emerge in the first place?
For the behavior of matter, we now have extremely complete and
accurate laws that in principle cover the range of phenomena
addressed in classical mechanics and, of course, much more. Quantum
electrodynamics (QED) and quantum chromodynamics (QCD) provide the
basic laws for building up material bodies and the nongravitational
forces between them, and general relativity gives us a magnificent
account of gravity. Looking down from this exalted vantage point, we
can get a clear perspective on the territory and boundaries of the
culture of force.
Compared to earlier ideas, the modern theory of matter, which
really only emerged during the 20th century, is much more specific
and prescriptive. To put it plainly, you have much less freedom in
interpreting the symbols. The equations of QED and QCD form a closed
logical system: They inform you what bodies can be produced at the
same time as they prescribe their behavior; they govern your
measuring devices— and you, too!— thereby defining what questions
are well posed physically; and they provide answers to such
questions— or at least algorithms to arrive at the answers. (I'm
well aware that QED + QCD is not a complete theory of nature, and
that, in practice, we can't solve the equations very well.)
Paradoxically, there is much less interpretation, less culture
involved in the foundations of modern physics than in earlier, less
complete syntheses. The equations really do speak for themselves:
They are algorithmic.
By comparison to modern foundational physics, the culture of
force is vaguely defined, limited in scope, and approximate.
Nevertheless it survives the competition, and continues to flourish,
for one overwhelmingly good reason: It is much easier to work with.
We really do not want to be picking our way through a vast Hilbert
space, regularizing and renormalizing ultraviolet divergences as we
go, then analytically continuing Euclidean Green's functions defined
by a limiting procedure, . . . working to discover nuclei that
clothe themselves with electrons to make atoms that bind together to
make solids, . . . all to describe the collision of two billiard
balls. That would be lunacy similar in spirit to, but worse than,
trying to do computer graphics from scratch, in machine code,
without the benefit of an operating system. The analogy seems apt:
Force is a flexible construct in a high−level language, which, by
shielding us from irrelevant details, allows us to do elaborate
applications relatively painlessly.
Why is it possible to encapsulate the complicated deep structure
of matter? The answer is that matter ordinarily relaxes to a stable
internal state, with high energetic or entropic barriers to
excitation of all but a few degrees of freedom. We can focus our
attention on those few effective degrees of freedom; the rest just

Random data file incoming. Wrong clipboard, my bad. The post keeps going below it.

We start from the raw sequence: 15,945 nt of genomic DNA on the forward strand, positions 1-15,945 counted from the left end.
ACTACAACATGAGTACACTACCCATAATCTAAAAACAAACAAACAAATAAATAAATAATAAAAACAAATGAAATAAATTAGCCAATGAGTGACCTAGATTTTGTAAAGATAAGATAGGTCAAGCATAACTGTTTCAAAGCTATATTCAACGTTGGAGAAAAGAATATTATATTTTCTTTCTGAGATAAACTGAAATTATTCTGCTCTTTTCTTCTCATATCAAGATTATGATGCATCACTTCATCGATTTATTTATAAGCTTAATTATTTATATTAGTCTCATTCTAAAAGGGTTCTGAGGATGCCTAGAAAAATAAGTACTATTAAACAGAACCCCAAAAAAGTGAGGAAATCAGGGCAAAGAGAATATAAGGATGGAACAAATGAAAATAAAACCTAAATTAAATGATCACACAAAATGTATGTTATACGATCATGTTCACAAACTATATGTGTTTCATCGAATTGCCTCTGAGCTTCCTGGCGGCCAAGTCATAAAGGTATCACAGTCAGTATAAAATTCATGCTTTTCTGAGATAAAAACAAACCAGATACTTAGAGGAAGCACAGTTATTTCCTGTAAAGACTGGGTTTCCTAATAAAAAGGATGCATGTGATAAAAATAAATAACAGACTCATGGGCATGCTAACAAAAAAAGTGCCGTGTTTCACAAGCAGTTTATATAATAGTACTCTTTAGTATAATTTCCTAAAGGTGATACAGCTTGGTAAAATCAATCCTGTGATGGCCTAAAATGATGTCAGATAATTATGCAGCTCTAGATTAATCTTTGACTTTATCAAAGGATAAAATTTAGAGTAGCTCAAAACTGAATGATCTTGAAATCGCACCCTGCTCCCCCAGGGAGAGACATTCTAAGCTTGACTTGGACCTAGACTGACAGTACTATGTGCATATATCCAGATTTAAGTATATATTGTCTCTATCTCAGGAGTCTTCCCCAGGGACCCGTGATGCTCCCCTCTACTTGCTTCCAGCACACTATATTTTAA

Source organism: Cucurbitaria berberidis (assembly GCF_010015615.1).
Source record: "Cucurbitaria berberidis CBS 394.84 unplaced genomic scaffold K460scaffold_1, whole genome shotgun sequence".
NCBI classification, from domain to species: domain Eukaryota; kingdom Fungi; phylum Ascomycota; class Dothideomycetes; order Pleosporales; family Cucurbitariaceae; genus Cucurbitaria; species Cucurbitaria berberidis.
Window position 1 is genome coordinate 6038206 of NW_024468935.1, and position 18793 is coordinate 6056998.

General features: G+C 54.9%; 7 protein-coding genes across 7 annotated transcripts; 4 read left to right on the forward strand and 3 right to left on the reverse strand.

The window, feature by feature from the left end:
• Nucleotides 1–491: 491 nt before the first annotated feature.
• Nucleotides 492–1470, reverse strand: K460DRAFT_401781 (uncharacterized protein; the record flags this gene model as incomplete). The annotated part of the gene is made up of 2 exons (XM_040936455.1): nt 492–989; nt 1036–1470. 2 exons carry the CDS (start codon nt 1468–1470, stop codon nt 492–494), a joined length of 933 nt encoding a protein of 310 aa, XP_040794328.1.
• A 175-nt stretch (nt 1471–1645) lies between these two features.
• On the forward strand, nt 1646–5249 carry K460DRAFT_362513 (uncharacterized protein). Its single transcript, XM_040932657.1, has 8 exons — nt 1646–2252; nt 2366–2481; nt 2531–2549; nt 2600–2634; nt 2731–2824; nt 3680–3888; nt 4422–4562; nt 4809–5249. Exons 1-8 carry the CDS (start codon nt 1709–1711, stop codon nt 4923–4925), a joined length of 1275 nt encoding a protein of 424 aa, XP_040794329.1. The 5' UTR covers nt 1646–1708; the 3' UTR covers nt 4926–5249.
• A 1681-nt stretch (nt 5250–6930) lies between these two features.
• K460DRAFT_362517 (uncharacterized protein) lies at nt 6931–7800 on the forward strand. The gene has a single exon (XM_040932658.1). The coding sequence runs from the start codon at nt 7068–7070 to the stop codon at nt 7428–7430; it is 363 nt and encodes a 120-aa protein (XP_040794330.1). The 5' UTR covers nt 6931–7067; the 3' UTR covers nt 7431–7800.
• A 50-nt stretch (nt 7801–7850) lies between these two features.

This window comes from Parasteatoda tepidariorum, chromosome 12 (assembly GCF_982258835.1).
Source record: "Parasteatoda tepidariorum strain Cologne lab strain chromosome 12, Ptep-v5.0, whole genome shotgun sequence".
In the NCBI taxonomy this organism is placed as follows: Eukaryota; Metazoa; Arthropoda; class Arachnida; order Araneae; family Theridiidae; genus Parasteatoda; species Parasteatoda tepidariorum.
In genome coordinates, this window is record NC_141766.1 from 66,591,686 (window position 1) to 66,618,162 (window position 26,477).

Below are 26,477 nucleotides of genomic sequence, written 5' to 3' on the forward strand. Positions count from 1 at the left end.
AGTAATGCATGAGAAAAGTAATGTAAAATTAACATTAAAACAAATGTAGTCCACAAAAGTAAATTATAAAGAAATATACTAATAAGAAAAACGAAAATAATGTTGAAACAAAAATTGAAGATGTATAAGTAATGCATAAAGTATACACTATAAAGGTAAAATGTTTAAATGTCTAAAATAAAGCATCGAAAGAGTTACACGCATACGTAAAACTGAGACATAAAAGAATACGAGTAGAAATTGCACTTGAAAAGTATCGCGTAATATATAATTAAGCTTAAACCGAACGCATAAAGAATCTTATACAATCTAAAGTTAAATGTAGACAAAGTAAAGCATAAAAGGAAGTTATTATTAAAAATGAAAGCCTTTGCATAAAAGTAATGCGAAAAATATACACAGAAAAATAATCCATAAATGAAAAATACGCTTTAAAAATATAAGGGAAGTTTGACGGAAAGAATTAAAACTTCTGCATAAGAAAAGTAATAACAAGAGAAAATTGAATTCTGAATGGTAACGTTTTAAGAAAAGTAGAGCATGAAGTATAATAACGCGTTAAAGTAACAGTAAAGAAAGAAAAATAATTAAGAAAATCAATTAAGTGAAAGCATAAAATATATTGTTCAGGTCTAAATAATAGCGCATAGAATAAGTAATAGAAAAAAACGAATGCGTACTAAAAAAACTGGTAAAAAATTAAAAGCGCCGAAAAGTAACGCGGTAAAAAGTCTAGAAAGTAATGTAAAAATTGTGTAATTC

supply the stage for the actors.
While force itself does not appear in the foundational equations
of modern physics, energy and momentum certainly do, and force is
very closely related to them: Roughly speaking, it's the space
derivative of the former and the time derivative of the latter (and
F = ma just states the consistency of those definitions!). So
the concept of force is not quite so far removed from modern
foundations as Tait and Russell insinuate: It may be gratuitous, but
it is not bizarre. Without changing the content of classical
mechanics, we can cast it in Lagrangian terms, wherein force no
longer appears as a primary concept. But that's really a
technicality; the deeper questions remains: What aspects of
fundamentals does the culture of force reflect? What
approximations lead to it?
Some kind of approximate, truncated description of the dynamics
of matter is both desirable and feasible because it is easier to use
and focuses on the relevant. To explain the rough validity and
origin of specific concepts and idealizations that constitute the
culture of force, however, we must consider their detailed content.
A proper answer, like the culture of force itself, must be both
complicated and open−ended. The molecular explanation of friction is
still very much a research topic, for example. I'll discuss some of
the simpler aspects, addressing the issues raised above, in my next
column, before drawing some larger conclusions.
Here I conclude with some remarks on the psychological question,
why force was— and usually still is— introduced in the foundations
of mechanics, when from a logical point of view energy would serve
at least equally well, and arguably better. The fact that changes in
momentum— which correspond, by definition, to forces— are visible,
whereas changes in energy often are not, is certainly a major
factor. Another is that, as active participants in statics— for
example, when we hold up a weight— we definitely feel we are doing
something, even though no mechanical work is performed. Force is an
abstraction of this sensory experience of exertion. D'Alembert's
substitute, the virtual work done in response to small
displacements, is harder to relate to. (Though ironically it is a
sort of virtual work, continually made real, that explains our
exertions. When we hold a weight steady, individual muscle fibers
contract in response to feedback signals they get from spindles; the
spindles sense small displacements, which must get compensated
before they grow.^{4})
Similar reasons may explain why Newton used force. A big part of the
explanation for its continued use is no doubt (intellectual)
inertia.
1. P. G. Tait, Dynamics, Adam & Charles
Black, London (1895).
2. B. Russell, The ABC of Relativity, 5th rev.
ed., Routledge, London (1997).
3. I. Newton, The Principia, I. B. Cohen, A.
Whitman, trans., U. of Calif. Press, Berkeley (1999).
4. S. Vogel, Prime Mover: A Natural History of
Muscle, Norton, New York (2001), p. 79.
Frank Wilczek is the Herman
Feshbach Professor of Physics at the Massachusetts Institute of
Technology in Cambridge.
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© 2004 American Institute
of Physics